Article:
Melting of ancient Antarctic ice sheet drove a 3-meter sea level rise
Scientists digging into the ancient history of Antarctica's ice sheets have uncovered evidence of an "extreme" melting event that drove rapid and significant sea level rise. Taking place more than 100,000 years ago, the scientists see this ice melt as a cautionary tale for climate change, largely because it was likely set off by a temperature increase of less than 2° C (3.6° F), the upper limit of the goal laid out by the Paris Climate Agreement.
The work was led by scientists at Australia's University of New South Wales Sydney, who set out to study the behavior of the West Antarctic Ice Sheet during a period known as the Last Interglacial, which took place around 129,000-116,000 years ago. At this time, ocean temperatures were likely less than 2° C warmer than they are today, which makes it an ideal period to study how global warming could impact sea levels and melting ice in the region.
To do this, the team took advantage of what are known as blue ice areas, which are created by strong winds that roll over the mountains and blow the top layer of snow away, in turn eroding the exposed ice. When this happens, ancient ice flows upwards towards the surface, presenting scientists with a time capsule and a window into the ice sheet's ancient history.
“Instead of drilling kilometers into the ice, we can simply walk across a blue ice area and travel back through millennia. By taking samples of ice from the surface we are able to reconstruct what happened to this precious environment in the past,” says Professor Chris Turney, who led the research team.
Isotope measurements of the samples enabled the team to piece together the sheet's history, and in doing so they noticed a gap in the record, which occurred right before the Last Interglacial. This gap happens to coincide with an extreme rise in sea levels that took place around the same time, suggesting that the ice melted away into the surrounding waters. This conclusion was supported by examinations of fine volcanic ash and trace gases in the samples, along with the DNA of the bacteria trapped inside the ice.
Some scientists believe that at some time during the Last Interglacial, global mean sea levels were around six to nine meters (20 to 30 ft) higher than they are today, with some scientists suspecting they could have been as much as 11 m (36 ft) higher. A number of factors are thought to have contributed to this, including melting glaciers, thawing of the Greenland Ice Sheet and expanding oceans as a result of warmer waters. The team says this new study indicates West Antarctica had a big role to play, singlehandedly causing a rise in sea levels of more than three meters (9.8 ft).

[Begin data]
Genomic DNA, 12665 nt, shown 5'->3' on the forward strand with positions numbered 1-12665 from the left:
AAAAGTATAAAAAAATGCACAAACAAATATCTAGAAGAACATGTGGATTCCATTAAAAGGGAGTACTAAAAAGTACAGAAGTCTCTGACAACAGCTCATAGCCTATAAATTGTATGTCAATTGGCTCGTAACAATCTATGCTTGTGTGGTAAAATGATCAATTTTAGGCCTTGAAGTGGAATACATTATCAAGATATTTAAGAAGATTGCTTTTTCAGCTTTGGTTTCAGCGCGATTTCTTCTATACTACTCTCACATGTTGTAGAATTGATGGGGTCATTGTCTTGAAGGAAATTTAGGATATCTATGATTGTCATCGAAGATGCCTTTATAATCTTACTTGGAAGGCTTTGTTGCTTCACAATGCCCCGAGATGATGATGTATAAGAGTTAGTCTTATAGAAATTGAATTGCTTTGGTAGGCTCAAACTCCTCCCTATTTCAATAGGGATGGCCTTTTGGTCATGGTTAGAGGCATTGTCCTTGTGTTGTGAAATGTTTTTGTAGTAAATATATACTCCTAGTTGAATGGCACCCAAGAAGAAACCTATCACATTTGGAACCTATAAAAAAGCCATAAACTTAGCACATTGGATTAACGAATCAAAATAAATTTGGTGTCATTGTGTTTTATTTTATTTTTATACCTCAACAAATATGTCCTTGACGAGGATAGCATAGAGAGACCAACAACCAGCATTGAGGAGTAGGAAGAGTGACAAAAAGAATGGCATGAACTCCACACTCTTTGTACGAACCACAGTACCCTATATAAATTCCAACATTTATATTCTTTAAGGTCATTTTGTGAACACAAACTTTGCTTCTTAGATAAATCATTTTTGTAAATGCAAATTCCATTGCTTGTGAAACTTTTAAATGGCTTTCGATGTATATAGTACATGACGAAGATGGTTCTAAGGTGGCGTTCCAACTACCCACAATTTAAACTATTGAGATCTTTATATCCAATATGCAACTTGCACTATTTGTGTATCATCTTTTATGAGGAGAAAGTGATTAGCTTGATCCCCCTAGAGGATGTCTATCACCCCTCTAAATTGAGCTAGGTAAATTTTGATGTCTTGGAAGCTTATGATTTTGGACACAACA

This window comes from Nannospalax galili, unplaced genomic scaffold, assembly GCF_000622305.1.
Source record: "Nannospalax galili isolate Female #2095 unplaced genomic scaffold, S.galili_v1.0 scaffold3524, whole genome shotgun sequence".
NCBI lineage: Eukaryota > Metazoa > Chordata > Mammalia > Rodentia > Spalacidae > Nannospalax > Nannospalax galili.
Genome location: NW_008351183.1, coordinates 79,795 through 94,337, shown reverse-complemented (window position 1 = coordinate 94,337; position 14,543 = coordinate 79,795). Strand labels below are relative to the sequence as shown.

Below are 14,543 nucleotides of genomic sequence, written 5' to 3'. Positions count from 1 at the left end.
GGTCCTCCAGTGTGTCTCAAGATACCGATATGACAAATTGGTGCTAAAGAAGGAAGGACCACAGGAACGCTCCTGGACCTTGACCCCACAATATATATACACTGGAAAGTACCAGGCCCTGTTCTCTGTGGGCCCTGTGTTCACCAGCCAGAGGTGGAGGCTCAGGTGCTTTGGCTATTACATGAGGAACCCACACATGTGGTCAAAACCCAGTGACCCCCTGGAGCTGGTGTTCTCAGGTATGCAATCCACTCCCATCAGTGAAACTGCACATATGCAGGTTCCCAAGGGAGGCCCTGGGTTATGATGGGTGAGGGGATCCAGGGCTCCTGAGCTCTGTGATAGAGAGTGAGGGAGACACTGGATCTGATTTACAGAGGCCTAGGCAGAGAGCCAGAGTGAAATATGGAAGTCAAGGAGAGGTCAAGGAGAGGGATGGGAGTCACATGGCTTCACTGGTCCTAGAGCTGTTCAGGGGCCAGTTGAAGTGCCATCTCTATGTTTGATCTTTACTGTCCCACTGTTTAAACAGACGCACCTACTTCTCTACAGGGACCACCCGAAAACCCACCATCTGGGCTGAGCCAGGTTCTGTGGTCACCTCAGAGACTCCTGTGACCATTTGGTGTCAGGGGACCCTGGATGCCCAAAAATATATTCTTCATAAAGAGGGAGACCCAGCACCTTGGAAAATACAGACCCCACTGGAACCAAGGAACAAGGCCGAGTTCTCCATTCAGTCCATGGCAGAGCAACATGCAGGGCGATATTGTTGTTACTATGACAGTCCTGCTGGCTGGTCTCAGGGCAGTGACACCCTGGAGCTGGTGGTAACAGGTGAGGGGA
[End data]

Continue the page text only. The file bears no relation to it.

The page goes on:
“We now have some of the first major evidence that West Antarctica melted and drove a large part of this sea level rise,” says Professor Turney.
What concerns the scientists with regard to the future is how vulnerable the West Antarctic Ice Sheet appears to be to warmer waters. This is because it rests on the seabed rather than the ground, like the East Antarctic Ice Sheet, and ocean water fills cavities underneath it that melts the ice from below.
“The West Antarctic Ice Sheet is sitting in water, and today this water is getting warmer and warmer,” says Turney.
To explore how things could pan out if the planet continues to warm as expected, the team used the data they collected to run model simulations and explore effects on the ice shelves, which sit against the sheets and slow the rate of ice flow from the continent.
Their results point to a 3.8-m (12.5-ft) increase in sea levels within the first thousand years of a 2° C warmer ocean, while the ice shelves would collapse completely within the first 200 years. This, the team believes, could set off an irreversible chain of events that includes the melting of the East Antarctic Ice Sheet, sending sea levels even higher.
“Our study highlights that the Antarctic Ice Sheet may lie close to a tipping point, which once passed may commit us to rapid sea level rise for millennia to come," says study co-author Professor Christopher Fogwill, from the UK's University of Keele. "This underlines the urgent need to reduce and control greenhouse gas emissions that are driving warming today."
From here, the researchers hope to cast a wider net with their techniques to see which other parts of the sheet were impacted and how fast they may have melted.
“We only tested one location, so we don’t know whether it was the first sector of Antarctica that melted, or whether it melted relatively late," says Turney. "How these changes in Antarctica impacted the rest of the world remains a huge unknown as the planet warms into the future. Testing other locations will give us a better idea for the areas we really need to monitor as the planet continues to warm."
The research was published in the journal Proceedings of the National Academy of Sciences.
Source: University of New South Wales